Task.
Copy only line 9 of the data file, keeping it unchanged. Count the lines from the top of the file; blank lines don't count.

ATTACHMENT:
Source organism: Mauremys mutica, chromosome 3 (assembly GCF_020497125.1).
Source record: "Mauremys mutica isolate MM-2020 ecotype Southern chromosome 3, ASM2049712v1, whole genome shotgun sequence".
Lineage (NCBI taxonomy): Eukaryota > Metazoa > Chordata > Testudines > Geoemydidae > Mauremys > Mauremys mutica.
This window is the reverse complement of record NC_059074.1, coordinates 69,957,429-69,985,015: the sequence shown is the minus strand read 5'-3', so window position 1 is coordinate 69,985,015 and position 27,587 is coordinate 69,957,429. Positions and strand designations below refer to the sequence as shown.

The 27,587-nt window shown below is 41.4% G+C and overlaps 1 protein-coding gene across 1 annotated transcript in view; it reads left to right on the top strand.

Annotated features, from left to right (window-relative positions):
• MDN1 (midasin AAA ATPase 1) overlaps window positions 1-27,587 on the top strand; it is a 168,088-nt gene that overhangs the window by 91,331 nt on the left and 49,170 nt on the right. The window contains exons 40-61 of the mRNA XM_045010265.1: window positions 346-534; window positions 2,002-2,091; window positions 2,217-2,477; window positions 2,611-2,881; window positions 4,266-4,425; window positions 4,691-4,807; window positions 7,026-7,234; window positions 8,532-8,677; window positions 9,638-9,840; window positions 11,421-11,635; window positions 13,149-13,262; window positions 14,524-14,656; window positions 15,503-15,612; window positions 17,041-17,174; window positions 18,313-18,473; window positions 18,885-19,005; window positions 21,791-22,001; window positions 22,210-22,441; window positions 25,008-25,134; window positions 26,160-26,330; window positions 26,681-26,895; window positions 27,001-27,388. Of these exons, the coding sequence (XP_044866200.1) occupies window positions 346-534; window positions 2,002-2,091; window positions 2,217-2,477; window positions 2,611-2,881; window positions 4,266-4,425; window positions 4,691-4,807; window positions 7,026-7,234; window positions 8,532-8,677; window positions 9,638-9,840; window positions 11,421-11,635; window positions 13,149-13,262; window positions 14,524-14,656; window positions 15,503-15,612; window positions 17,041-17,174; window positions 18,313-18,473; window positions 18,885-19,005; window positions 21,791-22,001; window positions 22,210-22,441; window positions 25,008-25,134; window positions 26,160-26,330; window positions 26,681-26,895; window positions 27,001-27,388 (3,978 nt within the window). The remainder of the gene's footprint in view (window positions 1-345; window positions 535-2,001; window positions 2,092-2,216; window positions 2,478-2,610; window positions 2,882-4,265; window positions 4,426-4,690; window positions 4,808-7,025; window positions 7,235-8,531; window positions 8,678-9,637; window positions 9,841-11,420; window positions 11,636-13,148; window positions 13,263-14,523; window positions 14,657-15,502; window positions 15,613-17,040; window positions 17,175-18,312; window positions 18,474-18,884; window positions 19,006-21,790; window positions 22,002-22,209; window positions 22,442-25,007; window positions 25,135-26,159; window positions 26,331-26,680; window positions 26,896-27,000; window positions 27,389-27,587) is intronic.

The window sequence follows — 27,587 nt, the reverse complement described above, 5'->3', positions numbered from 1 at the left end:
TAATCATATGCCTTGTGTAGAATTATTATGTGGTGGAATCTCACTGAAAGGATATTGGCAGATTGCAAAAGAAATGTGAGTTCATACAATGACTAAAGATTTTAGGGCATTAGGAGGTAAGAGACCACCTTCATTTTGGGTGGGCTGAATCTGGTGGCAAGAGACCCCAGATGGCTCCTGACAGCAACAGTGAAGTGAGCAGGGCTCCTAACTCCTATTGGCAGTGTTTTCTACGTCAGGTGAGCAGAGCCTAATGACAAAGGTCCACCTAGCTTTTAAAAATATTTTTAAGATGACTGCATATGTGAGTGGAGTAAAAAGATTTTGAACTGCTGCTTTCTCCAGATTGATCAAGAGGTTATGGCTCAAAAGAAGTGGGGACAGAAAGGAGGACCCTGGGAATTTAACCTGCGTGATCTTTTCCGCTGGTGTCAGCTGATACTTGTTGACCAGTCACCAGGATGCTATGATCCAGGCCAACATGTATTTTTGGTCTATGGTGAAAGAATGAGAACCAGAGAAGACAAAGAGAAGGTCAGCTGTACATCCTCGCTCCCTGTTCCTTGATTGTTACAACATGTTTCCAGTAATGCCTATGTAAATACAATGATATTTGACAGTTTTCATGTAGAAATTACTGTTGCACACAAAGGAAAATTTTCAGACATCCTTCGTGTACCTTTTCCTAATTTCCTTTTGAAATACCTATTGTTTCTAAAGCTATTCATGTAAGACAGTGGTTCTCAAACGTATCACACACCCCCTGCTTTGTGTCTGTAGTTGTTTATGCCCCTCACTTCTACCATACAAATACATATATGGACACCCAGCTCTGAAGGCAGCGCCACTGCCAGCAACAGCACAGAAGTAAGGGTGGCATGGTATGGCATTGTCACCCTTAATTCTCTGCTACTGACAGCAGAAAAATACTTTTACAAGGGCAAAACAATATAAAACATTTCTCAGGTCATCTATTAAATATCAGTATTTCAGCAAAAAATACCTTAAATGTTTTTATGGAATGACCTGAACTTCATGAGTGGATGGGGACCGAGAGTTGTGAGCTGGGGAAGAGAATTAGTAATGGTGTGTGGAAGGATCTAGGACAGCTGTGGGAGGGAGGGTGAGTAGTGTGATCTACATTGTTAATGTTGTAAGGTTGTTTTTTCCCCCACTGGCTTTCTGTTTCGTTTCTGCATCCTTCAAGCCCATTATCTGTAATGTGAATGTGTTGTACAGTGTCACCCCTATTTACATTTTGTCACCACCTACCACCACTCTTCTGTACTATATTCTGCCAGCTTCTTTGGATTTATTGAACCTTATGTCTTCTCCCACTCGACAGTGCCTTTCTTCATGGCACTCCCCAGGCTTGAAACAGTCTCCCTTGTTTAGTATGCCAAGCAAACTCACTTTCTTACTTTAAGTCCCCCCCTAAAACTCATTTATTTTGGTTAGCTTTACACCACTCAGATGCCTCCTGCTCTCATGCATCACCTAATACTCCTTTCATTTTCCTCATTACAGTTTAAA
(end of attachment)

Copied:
TAATCATATGCCTTGTGTAGAATTATTATGTGGTGGAATCTCACTGAAAGGATATTGGCAGATTGCAAAAGAAATGTGAGTTCATACAATGACTAAAGATTTTAGGGCATTAGGAGGTAAGAGACCACCTTCATTTTGGGTGGGCTGAATCTGGTGGCAAGAGACCCCAGATGGCTCCTGACAGCAACAGTGAAGTGAGCAGGGCTCCTAACTCCTATTGGCAGTGTTTTCTACGTCAGGTGAGCAGAGCCTAATGACAAAGGTCCACCTAGCTTTTAAAAATATTTTTAAGATGACTGCATATGTGAGTGGAGTAAAAAGATTTTGAACTGCTGCTTTCTCCAGATTGATCAAGAGGTTATGGCTCAAAAGAAGTGGGGACAGAAAGGAGGACCCTGGGAATTTAACCTGCGTGATCTTTTCCGCTGGTGTCAGCTGATACTTGTTGACCAGTCACCAGGATGCTATGATCCAGGCCAACATGTATTTTTGGTCTATGGTGAAAGAATGAGAACCAGAGAAGACAAAGAGAAGGTCAGCTGTACATCCTCGCTCCCTGTTCCTTGATTGTTACAACATGTTTCCAGTAATGCCTATGTAAATACAATGATATTTGACAGTTTTCATGTAGAAATTACTGTTGCACACAAAGGAAAATTTTCAGACATCCTTCGTGTACCTTTTCCTAATTTCCTTTTGAAATACCTATTGTTTCTAAAGCTATTCATGTAAGACAGTGGTTCTCAAACGTATCACACACCCCCTGCTTTGTGTCTGTAGTTGTTTATGCCCCTCACTTCTACCATACAAATACATATATGGACACCCAGCTCTGAAGGCAGCGCCACTGCCAGCAACAGCACAGAAGTAAGGGTGGCATGGTATGGCATTGTCACCCTTAATTCTCTGCTACTGACAGCAGAAAAATACTTTTACAAGGGCAAAACAATATAAAACATTTCTCAGGTCATCTATTAAATATCAGTATTTCAGCAAAAAATACCTTAAATGTTTTTATGGAATGACCTGAACTTCATGAGTGGATGGGGACCGAGAGTTGTGAGCTGGGGAAGAGAATTAGTAATGGTGTGTGGAAGGATCTAGGACAGCTGTGGGAGGGAGGGTGAGTAGTGTGATCTACATTGTTAATGTTGTAAGGTTGTTTTTTCCCCCACTGGCTTTCTGTTTCGTTTCTGCATCCTTCAAGCCCATTATCTGTAATGTGAATGTGTTGTACAGTGTCACCCCTATTTACATTTTGTCACCACCTACCACCACTCTTCTGTACTATATTCTGCCAGCTTCTTTGGATTTATTGAACCTTATGTCTTCTCCCACTCGACAGTGCCTTTCTTCATGGCACTCCCCAGGCTTGAAACAGTCTCCCTTGTTTAGTATGCCAAGCAAACTCACTTTCTTACTTTAAGTCCCCCCCTAAAACTCATTTATTTTGGTTAGCTTTACACCACTCAGATGCCTCCTGCTCTCATGCATCACCTAATACTCCTTTCATTTTCCTCATTACAGTTTAAA